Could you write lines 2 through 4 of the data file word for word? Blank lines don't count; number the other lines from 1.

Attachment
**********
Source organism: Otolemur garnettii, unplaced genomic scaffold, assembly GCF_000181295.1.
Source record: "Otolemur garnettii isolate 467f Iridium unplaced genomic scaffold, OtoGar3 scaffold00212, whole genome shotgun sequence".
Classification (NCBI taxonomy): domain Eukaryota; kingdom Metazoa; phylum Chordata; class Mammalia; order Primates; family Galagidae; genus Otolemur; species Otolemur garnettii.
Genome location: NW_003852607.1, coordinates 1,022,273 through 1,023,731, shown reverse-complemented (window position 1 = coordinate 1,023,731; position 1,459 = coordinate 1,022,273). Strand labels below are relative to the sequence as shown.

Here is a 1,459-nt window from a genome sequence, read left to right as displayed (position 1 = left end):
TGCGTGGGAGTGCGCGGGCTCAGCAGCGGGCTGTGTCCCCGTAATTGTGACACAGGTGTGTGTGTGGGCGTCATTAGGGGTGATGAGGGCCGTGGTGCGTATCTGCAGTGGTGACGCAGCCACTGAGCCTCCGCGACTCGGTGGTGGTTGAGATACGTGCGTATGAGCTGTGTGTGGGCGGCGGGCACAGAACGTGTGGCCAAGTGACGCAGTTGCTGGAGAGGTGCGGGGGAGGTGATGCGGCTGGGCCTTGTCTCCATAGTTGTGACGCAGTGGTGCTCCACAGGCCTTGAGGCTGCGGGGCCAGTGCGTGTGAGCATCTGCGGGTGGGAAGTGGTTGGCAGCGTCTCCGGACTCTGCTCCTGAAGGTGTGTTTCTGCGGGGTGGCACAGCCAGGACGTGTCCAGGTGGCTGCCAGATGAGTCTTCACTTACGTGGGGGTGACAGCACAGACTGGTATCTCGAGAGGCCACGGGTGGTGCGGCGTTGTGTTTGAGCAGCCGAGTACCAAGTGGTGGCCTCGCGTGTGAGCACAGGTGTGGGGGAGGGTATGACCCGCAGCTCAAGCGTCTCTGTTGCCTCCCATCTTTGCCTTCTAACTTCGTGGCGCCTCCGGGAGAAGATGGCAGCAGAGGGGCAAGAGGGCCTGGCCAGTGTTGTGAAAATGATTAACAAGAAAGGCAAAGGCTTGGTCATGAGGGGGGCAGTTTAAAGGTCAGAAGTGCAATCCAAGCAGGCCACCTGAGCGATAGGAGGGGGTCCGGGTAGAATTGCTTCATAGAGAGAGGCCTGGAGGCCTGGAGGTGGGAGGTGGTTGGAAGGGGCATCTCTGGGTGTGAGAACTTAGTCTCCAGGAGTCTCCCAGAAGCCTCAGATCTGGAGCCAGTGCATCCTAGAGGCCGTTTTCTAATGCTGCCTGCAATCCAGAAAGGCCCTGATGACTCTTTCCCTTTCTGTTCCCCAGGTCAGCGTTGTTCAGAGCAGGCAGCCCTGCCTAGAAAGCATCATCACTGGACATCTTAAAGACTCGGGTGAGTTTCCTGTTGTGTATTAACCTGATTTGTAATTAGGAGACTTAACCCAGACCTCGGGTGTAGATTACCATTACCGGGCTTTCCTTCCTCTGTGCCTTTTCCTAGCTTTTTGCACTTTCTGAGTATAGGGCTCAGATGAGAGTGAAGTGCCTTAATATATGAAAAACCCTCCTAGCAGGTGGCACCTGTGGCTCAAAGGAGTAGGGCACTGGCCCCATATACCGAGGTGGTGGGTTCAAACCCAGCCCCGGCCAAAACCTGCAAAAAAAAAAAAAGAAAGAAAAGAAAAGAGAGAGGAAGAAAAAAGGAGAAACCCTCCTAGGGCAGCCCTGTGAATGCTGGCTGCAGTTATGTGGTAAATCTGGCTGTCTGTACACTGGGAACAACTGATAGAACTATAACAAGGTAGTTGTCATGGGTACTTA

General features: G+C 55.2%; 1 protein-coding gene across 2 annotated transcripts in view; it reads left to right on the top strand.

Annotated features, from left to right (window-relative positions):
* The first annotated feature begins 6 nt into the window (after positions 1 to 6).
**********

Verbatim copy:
Source record: "Otolemur garnettii isolate 467f Iridium unplaced genomic scaffold, OtoGar3 scaffold00212, whole genome shotgun sequence".
Classification (NCBI taxonomy): domain Eukaryota; kingdom Metazoa; phylum Chordata; class Mammalia; order Primates; family Galagidae; genus Otolemur; species Otolemur garnettii.
Genome location: NW_003852607.1, coordinates 1,022,273 through 1,023,731, shown reverse-complemented (window position 1 = coordinate 1,023,731; position 1,459 = coordinate 1,022,273). Strand labels below are relative to the sequence as shown.